In chapter 2 of Katz's Introduction to Modern Cryptography there is a formal definition of an encryption scheme. As part of this definition, the decryption algorithm is required to be perfectly correct, and thereafter the book assumes the decryption algorithm is deterministic and never outputs a wrong decryption.

Throughout the book, we assume that encryption schemes are perfectly correct, meaning that for all $k\in\mathcal K$, $m \in M$, and any ciphertext $c$ output by $Enc_k ( m)$, it holds that $Dec_k (c) = m$ with probability 1. This implies that we may assume $Dec$ is deterministic without loss of generality (since $Dec_k(c)$ must give the same output every time it is run). We will thus write $m := Dec_k(c)$ to denote the process of decrypting ciphertext $c$ using key $k$.

My question is: If we allow $\mathrm {Dec}$ to produce a wrong decryption with negligible probability $\epsilon$ (this could be any value < 1, and by repeated application of $Dec$ we could get any level of confidence we want short of 1), would this affect the theory at all?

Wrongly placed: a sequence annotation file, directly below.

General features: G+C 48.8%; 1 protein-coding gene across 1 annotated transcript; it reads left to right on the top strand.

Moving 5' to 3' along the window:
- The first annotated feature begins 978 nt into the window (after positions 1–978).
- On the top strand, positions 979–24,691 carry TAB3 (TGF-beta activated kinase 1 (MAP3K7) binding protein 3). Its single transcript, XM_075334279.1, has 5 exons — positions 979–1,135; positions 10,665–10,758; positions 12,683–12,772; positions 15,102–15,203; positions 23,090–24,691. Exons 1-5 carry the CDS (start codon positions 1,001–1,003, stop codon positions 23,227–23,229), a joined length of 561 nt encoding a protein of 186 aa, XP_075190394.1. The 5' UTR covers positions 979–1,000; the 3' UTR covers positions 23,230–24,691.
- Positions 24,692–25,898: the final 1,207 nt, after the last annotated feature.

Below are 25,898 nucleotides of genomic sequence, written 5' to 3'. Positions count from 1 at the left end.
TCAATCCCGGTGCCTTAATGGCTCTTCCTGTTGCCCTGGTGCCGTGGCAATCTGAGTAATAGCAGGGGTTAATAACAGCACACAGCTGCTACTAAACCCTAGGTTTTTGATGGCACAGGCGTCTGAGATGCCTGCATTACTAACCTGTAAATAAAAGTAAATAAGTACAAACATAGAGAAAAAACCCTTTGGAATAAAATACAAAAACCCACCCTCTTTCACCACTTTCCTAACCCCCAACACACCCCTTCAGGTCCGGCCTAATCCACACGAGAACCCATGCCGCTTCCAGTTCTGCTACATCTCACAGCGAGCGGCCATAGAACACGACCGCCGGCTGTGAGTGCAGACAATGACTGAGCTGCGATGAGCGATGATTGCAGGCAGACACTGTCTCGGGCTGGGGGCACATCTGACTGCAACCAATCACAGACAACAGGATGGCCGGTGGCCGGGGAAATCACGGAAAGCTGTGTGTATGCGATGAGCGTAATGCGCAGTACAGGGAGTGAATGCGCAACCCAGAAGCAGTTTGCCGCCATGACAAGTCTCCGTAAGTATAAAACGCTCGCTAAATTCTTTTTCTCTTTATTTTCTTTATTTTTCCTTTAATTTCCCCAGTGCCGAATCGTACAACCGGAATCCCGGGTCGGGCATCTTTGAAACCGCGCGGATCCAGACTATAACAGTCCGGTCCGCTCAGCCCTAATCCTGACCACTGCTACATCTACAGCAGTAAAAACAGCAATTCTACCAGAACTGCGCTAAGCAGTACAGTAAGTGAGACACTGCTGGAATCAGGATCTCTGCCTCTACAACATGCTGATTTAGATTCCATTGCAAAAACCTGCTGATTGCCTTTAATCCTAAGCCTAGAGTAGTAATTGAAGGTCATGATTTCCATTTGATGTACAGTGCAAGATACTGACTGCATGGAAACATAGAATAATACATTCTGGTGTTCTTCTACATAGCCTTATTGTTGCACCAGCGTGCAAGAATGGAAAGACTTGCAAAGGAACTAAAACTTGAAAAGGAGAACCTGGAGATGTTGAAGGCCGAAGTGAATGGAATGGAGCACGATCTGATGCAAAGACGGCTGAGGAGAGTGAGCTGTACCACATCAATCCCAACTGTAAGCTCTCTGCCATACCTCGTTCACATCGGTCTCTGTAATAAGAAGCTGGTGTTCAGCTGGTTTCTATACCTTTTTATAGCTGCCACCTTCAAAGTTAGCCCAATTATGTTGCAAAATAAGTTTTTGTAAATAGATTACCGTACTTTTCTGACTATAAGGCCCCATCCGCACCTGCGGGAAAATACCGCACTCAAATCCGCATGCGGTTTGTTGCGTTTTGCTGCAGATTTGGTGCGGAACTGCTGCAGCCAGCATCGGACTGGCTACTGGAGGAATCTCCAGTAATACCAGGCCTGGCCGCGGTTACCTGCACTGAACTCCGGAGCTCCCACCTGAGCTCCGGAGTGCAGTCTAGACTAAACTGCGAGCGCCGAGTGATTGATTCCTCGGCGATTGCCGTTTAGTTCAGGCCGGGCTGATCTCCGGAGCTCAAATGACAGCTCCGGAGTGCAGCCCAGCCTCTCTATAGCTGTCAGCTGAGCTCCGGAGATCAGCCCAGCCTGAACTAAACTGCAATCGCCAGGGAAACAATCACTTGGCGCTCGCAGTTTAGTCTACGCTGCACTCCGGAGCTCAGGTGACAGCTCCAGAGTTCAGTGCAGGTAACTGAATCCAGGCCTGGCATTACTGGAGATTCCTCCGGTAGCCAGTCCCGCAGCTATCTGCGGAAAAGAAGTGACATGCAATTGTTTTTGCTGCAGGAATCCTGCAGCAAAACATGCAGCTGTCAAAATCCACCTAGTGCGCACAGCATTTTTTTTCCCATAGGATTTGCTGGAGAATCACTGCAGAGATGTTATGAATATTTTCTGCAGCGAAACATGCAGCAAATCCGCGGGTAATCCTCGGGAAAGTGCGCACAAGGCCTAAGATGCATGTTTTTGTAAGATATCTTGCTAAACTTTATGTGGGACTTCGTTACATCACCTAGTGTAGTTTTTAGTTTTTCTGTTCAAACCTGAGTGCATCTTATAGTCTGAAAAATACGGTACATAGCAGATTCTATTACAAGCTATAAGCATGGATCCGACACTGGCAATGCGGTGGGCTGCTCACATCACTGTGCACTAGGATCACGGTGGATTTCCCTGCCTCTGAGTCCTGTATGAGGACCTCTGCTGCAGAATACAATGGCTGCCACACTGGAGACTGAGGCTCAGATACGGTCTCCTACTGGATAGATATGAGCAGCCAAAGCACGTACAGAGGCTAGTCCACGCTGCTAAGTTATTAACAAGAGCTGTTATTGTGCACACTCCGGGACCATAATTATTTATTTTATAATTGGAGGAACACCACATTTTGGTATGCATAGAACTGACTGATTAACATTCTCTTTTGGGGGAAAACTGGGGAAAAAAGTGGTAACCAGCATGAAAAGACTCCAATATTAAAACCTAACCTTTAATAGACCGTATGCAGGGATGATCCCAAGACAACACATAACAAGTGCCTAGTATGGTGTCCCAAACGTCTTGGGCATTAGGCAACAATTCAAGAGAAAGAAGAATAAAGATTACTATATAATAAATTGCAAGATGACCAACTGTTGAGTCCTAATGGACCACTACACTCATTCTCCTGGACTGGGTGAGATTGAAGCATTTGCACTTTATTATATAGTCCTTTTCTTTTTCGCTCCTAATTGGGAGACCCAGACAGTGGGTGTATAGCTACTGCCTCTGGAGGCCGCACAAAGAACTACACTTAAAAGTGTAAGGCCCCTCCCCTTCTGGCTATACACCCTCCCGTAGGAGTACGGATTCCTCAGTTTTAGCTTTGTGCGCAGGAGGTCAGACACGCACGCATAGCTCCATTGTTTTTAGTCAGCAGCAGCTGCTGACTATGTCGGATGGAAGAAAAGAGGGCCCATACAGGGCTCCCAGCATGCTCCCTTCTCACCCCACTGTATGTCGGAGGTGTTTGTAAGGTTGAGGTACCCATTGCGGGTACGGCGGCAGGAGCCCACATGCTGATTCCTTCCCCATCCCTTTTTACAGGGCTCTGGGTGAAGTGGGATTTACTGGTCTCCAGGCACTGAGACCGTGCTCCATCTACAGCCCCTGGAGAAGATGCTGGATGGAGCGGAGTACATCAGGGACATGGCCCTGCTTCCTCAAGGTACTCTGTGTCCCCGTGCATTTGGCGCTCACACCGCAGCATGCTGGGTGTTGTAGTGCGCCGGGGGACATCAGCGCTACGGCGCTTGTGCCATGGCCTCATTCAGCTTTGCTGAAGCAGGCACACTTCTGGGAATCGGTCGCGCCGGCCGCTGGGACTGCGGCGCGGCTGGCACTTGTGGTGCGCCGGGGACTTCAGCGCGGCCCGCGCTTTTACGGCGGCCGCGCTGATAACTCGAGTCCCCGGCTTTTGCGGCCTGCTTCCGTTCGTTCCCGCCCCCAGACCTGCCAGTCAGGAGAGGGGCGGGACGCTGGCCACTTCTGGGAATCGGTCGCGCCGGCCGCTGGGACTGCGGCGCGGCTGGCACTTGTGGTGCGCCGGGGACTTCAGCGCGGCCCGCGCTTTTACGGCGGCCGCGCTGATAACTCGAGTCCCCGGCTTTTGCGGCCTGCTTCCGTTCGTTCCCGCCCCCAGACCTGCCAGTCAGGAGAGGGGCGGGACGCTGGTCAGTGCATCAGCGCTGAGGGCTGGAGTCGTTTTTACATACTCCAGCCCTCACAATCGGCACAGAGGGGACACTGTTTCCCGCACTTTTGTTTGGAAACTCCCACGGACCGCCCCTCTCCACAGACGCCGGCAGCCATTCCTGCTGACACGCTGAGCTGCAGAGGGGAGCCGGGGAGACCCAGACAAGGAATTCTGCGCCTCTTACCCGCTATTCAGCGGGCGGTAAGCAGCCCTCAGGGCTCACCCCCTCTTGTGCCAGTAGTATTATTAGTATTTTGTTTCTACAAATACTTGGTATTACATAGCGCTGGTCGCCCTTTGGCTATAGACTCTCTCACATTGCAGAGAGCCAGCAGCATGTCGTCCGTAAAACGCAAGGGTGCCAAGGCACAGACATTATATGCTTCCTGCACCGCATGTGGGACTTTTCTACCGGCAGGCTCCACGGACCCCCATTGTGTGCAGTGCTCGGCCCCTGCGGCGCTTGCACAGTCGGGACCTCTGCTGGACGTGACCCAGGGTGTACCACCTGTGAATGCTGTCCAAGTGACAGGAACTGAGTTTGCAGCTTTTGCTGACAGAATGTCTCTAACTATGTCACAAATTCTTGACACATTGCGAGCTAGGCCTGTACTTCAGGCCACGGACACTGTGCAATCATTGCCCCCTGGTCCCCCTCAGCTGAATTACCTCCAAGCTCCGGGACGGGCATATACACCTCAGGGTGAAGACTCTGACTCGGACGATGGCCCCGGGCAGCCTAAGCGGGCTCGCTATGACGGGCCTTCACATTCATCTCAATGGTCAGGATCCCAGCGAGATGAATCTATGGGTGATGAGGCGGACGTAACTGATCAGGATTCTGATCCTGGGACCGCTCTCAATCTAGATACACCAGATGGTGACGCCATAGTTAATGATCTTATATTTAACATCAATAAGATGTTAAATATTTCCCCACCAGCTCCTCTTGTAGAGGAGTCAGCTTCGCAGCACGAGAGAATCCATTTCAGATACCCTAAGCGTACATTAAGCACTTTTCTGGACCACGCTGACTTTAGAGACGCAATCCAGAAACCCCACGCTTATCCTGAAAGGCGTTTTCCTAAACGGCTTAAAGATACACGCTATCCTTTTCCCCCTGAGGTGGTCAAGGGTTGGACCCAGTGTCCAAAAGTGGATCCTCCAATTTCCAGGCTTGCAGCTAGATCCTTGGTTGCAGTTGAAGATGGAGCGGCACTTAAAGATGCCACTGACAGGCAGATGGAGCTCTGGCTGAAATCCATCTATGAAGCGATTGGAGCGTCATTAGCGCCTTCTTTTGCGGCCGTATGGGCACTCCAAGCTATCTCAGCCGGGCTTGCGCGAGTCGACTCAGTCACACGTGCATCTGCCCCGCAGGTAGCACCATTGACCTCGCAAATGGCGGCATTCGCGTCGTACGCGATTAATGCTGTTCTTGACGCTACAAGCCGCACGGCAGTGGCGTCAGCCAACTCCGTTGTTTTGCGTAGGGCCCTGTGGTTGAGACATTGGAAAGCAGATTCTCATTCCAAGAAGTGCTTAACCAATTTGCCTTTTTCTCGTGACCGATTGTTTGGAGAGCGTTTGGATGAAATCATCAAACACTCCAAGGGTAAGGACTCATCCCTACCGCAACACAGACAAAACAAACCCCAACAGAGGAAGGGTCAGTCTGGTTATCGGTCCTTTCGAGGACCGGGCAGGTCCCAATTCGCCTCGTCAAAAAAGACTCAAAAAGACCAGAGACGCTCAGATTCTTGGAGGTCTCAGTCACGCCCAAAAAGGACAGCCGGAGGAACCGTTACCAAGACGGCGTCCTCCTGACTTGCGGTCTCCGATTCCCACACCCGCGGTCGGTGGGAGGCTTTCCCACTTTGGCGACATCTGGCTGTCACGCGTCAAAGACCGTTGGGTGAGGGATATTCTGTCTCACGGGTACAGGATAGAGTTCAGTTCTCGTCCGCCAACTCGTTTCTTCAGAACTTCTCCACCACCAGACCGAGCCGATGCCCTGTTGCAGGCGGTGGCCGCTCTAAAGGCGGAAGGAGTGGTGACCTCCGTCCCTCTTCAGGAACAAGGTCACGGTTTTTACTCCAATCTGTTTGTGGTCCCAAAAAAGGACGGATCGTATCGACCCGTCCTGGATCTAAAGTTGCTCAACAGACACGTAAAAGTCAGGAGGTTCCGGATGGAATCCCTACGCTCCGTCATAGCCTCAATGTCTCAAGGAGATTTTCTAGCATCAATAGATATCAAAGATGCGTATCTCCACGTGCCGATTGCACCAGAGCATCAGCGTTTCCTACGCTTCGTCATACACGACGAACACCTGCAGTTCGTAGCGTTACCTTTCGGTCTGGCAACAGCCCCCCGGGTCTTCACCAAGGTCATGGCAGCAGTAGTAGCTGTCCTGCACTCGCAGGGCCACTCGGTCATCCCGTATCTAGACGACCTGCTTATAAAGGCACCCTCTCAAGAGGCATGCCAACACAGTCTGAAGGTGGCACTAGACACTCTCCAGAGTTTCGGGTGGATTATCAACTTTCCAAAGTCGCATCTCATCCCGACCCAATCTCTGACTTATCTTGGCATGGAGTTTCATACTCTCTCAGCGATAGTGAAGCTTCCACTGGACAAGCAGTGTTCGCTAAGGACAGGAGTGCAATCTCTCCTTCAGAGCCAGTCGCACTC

Would everything be the same, only with this additional chance of error? Or, if we allow these negligible mistakes, could there conceivably be some algorithm, that is 'better' (security or efficiency-wise) than anything possible with deterministic decryption?

  • $\begingroup$ Is the error random? That would seem to have a significant impact on the answer. If it is random, I don't see any security issues (or enhancements). If it isn't random, that could be a significant issue. Especially if triggering the error condition is not computationally hard to do. $\endgroup$
    – mikeazo
    Commented Mar 28, 2018 at 13:03
  • $\begingroup$ Note that things probably would be more interesting if there's a (negliglible) probability (over all producable / possible ciphertexts) that the ciphertext has some "bad" property which results in a wrong decryption but with the decryption still being deterministic. $\endgroup$
    – SEJPM
    Commented Mar 28, 2018 at 13:07
  • $\begingroup$ @mikeazo For any specific input, the probability of correct decryption should be at least $1-\epsilon$. So theoretically by running the algorithm many times we could get arbitrarily high confidence in the decryption. $\endgroup$
    – Alon Navon
    Commented Mar 28, 2018 at 13:16
  • $\begingroup$ deniable encryption is not possible with perfect correctness, but things can be done with negligible probability of failures (there's a cool paper building that from LWE for example) $\endgroup$ Commented Mar 28, 2018 at 13:38
  • $\begingroup$ @AlonNavon, should the probabilities hold in an information-theoretic sense, a computational sense, or only under benign conditions? $\endgroup$
    – mikeazo
    Commented Mar 28, 2018 at 14:00


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